In March 2009, Margaret’s husband John suffered a stroke. After being treated as a hospital in-patient he was discharged home as he could care for himself. On 8th May 2009, John fell down the stairs hitting the back of his head and hurting his shoulder. Margaret called an ambulance and he was taken to Queens Hospital. After insufficient investigation at the hospital, John was discharged home under the care of his GP.
John continued to remain unwell with little appetite, so Margaret took him back to Queen’s Hospital A&E department on 13th May 2009. A nurse and a doctor assessed John’s condition and recorded his fall down the stairs, but once again he was sent home.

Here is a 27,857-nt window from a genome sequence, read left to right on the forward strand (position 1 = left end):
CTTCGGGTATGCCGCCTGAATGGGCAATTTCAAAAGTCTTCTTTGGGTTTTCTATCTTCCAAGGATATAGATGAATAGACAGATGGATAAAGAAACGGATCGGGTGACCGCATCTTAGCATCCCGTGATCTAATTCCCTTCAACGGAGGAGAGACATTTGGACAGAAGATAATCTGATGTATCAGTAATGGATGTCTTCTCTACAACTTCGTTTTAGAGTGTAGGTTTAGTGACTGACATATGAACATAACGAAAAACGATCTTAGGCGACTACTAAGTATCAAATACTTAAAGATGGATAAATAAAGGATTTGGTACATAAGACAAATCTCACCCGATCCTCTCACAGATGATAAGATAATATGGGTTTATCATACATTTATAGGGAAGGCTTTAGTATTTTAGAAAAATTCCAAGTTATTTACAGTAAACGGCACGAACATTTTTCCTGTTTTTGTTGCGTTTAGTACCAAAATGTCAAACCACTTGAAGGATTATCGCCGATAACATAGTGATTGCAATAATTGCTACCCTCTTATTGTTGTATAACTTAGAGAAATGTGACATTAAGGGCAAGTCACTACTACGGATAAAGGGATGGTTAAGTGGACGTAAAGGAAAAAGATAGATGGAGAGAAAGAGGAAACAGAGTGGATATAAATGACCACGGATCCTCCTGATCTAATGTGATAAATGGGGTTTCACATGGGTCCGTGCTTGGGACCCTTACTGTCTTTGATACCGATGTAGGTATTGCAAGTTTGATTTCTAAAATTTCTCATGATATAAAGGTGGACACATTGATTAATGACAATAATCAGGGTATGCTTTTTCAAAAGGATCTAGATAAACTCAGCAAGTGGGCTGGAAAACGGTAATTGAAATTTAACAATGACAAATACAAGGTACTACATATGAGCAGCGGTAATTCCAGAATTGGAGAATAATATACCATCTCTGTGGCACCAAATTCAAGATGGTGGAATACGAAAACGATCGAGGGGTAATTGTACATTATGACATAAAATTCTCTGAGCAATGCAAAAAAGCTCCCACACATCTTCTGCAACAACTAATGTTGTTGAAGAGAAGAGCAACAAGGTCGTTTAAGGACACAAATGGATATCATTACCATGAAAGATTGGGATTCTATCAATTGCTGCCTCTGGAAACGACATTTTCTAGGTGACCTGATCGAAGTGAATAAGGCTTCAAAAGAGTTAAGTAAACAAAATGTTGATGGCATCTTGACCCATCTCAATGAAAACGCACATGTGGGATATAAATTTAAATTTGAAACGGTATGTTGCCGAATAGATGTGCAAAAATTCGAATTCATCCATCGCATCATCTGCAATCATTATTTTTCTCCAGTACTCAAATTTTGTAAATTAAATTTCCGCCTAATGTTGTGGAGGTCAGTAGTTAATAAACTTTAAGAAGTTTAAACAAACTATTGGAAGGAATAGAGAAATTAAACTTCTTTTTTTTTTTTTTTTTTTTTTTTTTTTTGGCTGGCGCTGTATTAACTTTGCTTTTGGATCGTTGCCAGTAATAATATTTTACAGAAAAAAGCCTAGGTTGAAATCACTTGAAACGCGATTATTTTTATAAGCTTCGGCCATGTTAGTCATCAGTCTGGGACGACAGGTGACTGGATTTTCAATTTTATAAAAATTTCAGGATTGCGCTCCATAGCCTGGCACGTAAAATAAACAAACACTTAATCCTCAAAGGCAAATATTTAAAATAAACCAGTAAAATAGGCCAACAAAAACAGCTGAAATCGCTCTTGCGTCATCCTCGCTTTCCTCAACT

On 16th May 2009, John returned to Queens Hospital for an MRI scan that had been booked in relation to the stroke he had suffered in March that year. The scan revealed the presence of bilateral subdural haematoma. The next day John had surgery, but made a poor recovery. He was an inpatient until 4th August 2009 when he was discharged home into the care of his family with significant brain stem dysfunction. He is now totally dependent upon his wife, family and carers. He is unable to communicate and requires assistance with all aspects of his care.
Margaret and her family instructed specialist clinical negligence solicitor Henry Dyson to investigate John’s case as they felt strongly that the hospital’s management of his care had contributed to his condition. Henry and his team were able to secure a lump sum and periodical yearly payments to enable Margaret to appoint professional carers, access specialist rehabilitation services, buy appropriate equipment including a specialist bed and move to a more suitable house that would enable the family to care for John at home.